Coconut Flour Waffles - Take 2

Pin It DLD: Coconut Flour Waffles (Take 2)

DISCLAIMER: This recipe is intended to be a starch-free/sucrose-free recipe.
This syrup is NOT low calorie or sugar-free.
Please use caution when adding a new food to a special or restricted diet—
—What works for my family may not work for yours.

I have a slightly uncomfortable confession to make—I don't like coconut flour waffles. This being said, the reason is mainly that I don't need to like coconut flour waffles. I make them for my two oldest children who need to avoid starch. So when I first posted a recipe for coconut flour waffles, I was making waffles for kids who had never had anything better. I also wasn't too concerned with the flavor being amazing because they always drenched their waffles in sugar-free syrup anyway and wouldn't be able to discern the flavor of the waffle. However, in the years since I first posted that recipe it has gotten an amazing reception on Pinterest, and I have recently gotten some comments on it which made me doubt the excellence of the recipe. I don't want any of the recipes on this blog to be subpar, so I humbly submit to you a new, improved recipe for coconut flour waffles which hopefully will tickle your taste buds and please your palate.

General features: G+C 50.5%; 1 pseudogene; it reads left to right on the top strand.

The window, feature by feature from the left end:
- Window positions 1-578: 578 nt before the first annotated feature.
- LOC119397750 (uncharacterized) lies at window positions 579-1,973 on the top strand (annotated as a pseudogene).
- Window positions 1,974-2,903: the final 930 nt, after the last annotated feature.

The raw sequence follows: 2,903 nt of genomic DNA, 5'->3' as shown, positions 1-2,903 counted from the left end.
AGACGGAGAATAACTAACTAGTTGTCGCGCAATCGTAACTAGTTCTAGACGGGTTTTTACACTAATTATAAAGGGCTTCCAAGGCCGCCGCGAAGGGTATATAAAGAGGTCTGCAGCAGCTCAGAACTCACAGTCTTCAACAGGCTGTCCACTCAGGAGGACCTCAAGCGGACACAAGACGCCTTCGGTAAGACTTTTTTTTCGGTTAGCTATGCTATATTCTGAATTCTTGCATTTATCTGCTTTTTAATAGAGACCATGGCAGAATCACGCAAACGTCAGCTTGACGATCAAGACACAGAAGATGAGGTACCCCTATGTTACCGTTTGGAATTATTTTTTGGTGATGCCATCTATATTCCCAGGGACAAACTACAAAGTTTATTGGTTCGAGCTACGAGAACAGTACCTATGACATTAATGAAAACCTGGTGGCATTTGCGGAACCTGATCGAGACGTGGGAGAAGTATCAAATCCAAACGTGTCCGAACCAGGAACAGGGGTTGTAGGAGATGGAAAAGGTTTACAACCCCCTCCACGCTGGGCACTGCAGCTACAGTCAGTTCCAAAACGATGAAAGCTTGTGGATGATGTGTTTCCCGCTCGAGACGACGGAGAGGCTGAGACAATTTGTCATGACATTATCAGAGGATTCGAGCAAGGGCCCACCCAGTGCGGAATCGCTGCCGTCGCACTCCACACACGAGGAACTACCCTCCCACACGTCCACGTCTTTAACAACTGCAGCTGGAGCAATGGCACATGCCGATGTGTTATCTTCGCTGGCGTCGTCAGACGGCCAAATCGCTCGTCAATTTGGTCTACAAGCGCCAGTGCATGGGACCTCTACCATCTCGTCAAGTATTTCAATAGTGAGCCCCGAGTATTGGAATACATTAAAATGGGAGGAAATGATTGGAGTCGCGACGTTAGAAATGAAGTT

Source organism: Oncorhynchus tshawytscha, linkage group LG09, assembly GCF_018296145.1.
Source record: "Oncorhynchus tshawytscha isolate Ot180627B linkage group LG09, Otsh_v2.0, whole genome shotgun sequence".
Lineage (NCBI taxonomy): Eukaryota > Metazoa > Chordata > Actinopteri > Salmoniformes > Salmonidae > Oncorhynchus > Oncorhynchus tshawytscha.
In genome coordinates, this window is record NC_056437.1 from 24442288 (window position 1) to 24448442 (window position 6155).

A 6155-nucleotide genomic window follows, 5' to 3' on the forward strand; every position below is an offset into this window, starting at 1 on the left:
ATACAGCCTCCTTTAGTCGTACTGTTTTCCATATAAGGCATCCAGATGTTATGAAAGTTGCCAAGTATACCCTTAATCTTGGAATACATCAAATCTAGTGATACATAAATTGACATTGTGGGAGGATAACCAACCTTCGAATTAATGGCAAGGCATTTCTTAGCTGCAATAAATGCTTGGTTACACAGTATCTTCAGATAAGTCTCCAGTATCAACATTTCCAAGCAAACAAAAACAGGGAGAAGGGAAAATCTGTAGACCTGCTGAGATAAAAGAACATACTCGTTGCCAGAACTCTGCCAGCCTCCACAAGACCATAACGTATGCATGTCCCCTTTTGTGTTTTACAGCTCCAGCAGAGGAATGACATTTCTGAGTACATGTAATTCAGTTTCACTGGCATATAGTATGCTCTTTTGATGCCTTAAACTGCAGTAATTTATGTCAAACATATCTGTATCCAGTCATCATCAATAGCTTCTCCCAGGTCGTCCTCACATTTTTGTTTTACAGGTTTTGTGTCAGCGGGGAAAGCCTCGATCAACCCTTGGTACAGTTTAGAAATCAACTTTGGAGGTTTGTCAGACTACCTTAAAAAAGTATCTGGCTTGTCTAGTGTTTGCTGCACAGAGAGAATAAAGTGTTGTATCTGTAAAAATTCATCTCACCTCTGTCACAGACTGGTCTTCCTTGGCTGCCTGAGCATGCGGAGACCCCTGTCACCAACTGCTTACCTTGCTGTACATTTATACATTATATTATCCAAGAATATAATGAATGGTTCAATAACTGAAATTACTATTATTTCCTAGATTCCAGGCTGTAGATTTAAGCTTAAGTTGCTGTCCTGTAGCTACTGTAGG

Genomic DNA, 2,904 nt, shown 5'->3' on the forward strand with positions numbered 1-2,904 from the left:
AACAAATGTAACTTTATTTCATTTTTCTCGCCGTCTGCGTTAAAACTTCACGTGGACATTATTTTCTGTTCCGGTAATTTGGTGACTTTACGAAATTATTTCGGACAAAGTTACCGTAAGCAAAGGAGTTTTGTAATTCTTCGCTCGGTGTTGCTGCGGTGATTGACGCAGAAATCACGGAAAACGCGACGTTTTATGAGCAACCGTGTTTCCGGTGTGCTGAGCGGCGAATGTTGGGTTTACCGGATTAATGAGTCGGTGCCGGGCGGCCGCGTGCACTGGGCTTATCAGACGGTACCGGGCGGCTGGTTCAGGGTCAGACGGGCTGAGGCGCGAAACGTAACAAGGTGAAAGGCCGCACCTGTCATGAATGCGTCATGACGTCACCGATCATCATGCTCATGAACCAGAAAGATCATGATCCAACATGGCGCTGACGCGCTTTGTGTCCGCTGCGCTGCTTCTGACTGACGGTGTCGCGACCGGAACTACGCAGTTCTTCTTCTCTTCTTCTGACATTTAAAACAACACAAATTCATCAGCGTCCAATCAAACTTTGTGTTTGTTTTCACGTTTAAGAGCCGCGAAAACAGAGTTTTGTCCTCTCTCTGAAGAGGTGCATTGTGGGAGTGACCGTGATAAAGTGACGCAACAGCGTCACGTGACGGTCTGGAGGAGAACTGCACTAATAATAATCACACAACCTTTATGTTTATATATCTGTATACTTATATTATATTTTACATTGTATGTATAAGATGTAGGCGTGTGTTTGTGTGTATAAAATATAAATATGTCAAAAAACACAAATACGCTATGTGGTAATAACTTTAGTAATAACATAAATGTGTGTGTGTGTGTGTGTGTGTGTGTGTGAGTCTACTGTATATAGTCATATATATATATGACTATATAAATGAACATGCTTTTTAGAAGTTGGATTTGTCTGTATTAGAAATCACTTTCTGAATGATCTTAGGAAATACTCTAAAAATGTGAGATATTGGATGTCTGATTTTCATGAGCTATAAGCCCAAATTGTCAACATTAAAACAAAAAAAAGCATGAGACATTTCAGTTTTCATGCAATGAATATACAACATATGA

My initial recipe for coconut flour waffles was intended to be 100% starch free as well as low-carb. To this end I omitted any sweetener and used baking soda instead of baking powder. These choices were, in hindsight, poor choices as they made for poor waffles. So the first step in my recipe revision was to add some sweetener. I used honey to keep it CSID-friendly and to make the apparent sweetness greater. Plus, the flavor of honey is awesome.

The second step was to replace the baking soda with baking powder. Some of the comments for my old recipe stated that baking soda is never used in waffles, and that the flavor of the waffles suffered as a result of its inclusion. While I agree that baking soda is seldom used in waffles, it does have its place, and that is as a part of baking powder. The problem is that baking powder also contains a small amount of cornstarch, which I had been trying to avoid. Well, no more am I concerned with that small amount of starch, so in comes the baking powder.